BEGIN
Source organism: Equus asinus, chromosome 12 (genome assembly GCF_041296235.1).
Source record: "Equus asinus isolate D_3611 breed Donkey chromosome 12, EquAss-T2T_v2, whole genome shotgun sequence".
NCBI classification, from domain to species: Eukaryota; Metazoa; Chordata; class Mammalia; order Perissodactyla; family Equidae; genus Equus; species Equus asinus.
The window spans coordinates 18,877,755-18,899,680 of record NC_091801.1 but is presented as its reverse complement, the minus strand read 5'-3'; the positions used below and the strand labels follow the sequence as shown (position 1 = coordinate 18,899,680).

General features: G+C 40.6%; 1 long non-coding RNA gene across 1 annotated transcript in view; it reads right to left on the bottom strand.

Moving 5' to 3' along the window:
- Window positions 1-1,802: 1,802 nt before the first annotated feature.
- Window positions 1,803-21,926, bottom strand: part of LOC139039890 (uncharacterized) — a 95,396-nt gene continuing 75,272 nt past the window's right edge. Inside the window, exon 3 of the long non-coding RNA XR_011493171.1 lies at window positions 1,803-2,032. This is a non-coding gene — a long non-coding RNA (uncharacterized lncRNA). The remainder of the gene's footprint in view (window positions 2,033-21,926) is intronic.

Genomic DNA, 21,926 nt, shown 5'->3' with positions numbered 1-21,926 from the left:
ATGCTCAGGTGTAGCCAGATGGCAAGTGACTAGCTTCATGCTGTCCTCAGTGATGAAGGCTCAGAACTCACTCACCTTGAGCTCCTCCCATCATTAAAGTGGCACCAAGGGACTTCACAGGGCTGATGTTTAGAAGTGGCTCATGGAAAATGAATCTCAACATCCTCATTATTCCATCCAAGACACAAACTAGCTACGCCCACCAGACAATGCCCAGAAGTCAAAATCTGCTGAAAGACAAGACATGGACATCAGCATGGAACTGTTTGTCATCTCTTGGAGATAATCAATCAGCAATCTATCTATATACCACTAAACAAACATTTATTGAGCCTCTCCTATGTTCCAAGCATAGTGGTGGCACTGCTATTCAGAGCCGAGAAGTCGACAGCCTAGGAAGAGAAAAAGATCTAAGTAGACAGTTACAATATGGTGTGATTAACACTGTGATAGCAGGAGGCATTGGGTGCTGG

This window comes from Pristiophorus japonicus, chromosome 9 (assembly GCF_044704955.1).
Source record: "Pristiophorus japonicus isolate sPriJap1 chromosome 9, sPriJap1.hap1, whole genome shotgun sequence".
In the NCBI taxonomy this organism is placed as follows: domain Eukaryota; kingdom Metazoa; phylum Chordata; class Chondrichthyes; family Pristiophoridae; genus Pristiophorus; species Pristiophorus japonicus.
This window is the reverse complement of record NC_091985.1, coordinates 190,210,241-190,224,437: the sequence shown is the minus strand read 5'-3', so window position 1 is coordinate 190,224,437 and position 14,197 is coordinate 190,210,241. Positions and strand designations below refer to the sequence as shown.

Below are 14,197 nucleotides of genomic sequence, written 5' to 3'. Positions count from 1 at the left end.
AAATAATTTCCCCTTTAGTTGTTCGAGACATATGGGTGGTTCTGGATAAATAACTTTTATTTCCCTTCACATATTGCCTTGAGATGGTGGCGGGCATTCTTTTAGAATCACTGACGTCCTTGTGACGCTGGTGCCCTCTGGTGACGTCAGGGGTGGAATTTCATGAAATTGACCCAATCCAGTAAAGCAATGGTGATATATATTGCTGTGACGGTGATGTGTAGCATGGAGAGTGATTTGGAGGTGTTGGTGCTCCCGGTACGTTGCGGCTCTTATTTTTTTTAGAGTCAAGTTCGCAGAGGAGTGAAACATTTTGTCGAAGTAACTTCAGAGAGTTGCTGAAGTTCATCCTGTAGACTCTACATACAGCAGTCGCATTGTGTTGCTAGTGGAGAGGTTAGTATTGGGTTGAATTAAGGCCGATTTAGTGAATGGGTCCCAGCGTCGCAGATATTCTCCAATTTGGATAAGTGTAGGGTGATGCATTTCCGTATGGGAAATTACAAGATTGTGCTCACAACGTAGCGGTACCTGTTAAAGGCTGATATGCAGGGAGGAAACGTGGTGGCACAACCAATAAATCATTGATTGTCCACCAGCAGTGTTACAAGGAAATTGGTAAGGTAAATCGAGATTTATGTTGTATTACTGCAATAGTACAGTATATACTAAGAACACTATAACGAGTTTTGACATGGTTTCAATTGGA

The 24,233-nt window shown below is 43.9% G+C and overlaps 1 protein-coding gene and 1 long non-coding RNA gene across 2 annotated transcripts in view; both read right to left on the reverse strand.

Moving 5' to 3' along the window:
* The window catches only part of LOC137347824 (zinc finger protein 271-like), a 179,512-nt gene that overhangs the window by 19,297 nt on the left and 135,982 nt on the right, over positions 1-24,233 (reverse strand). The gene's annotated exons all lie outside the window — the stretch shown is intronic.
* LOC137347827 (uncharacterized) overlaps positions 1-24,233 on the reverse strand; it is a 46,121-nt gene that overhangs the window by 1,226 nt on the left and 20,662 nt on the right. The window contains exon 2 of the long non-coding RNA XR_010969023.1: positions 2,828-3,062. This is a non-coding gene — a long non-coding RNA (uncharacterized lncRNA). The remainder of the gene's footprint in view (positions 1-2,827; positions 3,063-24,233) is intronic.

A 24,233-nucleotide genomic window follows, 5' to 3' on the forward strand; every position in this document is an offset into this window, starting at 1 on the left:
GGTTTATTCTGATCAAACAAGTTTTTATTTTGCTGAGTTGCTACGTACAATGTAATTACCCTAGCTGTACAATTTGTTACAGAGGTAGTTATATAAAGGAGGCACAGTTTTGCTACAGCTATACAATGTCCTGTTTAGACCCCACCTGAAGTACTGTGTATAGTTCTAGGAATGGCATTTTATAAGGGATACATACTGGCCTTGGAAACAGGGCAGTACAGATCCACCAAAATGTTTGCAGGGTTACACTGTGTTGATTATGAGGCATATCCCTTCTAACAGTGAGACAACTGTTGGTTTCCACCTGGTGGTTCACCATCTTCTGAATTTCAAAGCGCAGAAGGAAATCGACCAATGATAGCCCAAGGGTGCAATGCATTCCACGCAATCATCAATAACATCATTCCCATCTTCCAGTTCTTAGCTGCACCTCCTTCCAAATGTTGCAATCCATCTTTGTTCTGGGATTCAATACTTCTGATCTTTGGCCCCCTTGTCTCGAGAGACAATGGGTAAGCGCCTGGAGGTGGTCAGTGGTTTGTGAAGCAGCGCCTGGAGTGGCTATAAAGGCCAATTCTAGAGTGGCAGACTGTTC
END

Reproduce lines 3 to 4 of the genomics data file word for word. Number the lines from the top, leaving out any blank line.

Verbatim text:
NCBI classification, from domain to species: Eukaryota; Metazoa; Chordata; class Mammalia; order Perissodactyla; family Equidae; genus Equus; species Equus asinus.
The window spans coordinates 18,877,755-18,899,680 of record NC_091801.1 but is presented as its reverse complement, the minus strand read 5'-3'; the positions used below and the strand labels follow the sequence as shown (position 1 = coordinate 18,899,680).